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Markets & trends

As the world’s largest market for fragrances, Brazil gathers perfumery microtrends

Fragrance expert Alessandra Tucci says the expansion and maturation of the fragrance market in Brazil require a more diverse distribution network and broad access to information to attract customers eager for novelty.

Alessandra Tucci, fragrance expert and founding partner at Perfumaria (...)

Alessandra Tucci, fragrance expert and founding partner at Perfumaria Paralela

The quest for new trends is what guides Brazilians’ behavior in the fragrance scene. Brazil has been the world’s largest fragrance market since 2010, according to data from Euromonitor, and it is characterized by the coexistence of different styles and microtrends. “The speed that marks the current consumer society makes it challenging to predict trends,” says Alessandra Tucci, fragrance expert and founder of Perfumaria Paralela, a company that specializes in innovation and strategy for the fragrance industry.

She says Brazilians have a very particular relationship to perfumes compared to North Americans and Asians. “Our culture perceives fragrances as a sign of personal care, beauty, enhanced self-esteem and even sensuality. While Asians are more reserved and perfume can be seen as invasive in some cases, in Brazil it is always welcome, as long as it is used with common sense.

Some trends become more popular than others depending on the consumer profile, she says. "The trends in Brazil are aligned to Europe and the U.S., with a strong focus on fresh, floral aromas and scents enriched with fruit notes, as they are more casual and easy to please.

There is also a move towards gourmand fragrances, with sweetish, statement scents that consist primarily of edible notes such as vanilla, nougat, praline, meringue, coffee and chocolate. Tucci says they have been incorporated into perfumes over the last few years and have become a favorite among men and women of all generations. “Vanilla scents have been completely integrated into male fragrances, as well as florals and fruits. This has contributed to bridge the gap between traditional gender-specific fragrances.” She says ingredients that were hardly ever found in this context, such as fragrant herbs with warm woods, bitter chocolate notes, and the contrast between mint and fig are now used in men’s fragrances, which are equally popular among female customers.

Inside Perfumaria Paralela

Inside Perfumaria Paralela

The generational aspect also has an influence on consumer perception. The striking and austere notes of the chypre family, for example, have been reinterpreted to appeal to the tastes of the modern consumer. Made from the combination of oak moss, florals, citrus fruits and patchouli, they have become more fruity, with less moss notes and a hint of gourmand chords. "This has resulted in more sophisticated perfumes, with elegant, long-lasting and modern scents", says Tucci.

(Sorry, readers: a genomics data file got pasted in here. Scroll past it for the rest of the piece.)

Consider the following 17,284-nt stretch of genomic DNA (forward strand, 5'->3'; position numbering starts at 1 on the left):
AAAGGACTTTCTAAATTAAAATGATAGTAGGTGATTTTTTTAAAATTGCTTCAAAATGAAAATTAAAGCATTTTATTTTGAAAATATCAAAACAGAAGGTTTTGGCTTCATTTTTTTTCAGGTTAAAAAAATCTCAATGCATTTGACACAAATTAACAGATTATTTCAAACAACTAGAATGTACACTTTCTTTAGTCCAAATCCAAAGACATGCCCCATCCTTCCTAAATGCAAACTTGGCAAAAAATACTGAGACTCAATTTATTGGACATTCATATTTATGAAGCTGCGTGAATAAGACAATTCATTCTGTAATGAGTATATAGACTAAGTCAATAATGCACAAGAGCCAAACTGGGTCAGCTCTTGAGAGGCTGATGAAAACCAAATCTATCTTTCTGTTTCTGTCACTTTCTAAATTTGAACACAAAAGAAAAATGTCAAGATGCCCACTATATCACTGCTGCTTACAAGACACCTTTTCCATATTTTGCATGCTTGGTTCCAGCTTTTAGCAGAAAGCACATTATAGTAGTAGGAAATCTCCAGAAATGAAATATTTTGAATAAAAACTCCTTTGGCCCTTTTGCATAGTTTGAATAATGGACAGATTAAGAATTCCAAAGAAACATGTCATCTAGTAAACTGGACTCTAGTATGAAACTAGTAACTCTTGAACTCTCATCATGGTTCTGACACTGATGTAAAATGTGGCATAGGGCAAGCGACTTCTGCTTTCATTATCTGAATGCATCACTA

With a wide range of goals and results, fragrances undergo different development processes, but they always start from an inspiration, an idea, a desire or a brief. “The perfumer translates the original concept into a product, taking into consideration the brand, the target consumer and the price positioning,” says Tucci. Sophistication has been a challenge for Brazil, which in 2013 had only 7% its fragrance-spend going on premium fragrances, according to a study conducted by Swiss fragrance house Givaudan.

When it comes to trends, Tucci points out a new way to wear signature scents – fragrance layering. Combining different fragrances is a common practice among connoisseurs and has been gaining popularity with consumers. “Some companies use fragrance layering as their foundation, such as Jo Malone, which has recently opened its first store in Brazil. The brand encourages mixing and matching scents to create a truly unique scent.

Tucci also highlights the quick maturation of the Brazilian fragrance market, which has seen an increased demand and more discerning customers eager for novelty. However, she argues that it is necessary to facilitate access to unique products. “In my point of view, a mature market requires a diverse distribution network and broad access to information. But we are on that path."

Amanda Veloso

© 2016 - Brazil Beauty News - www.brazilbeautynews.com

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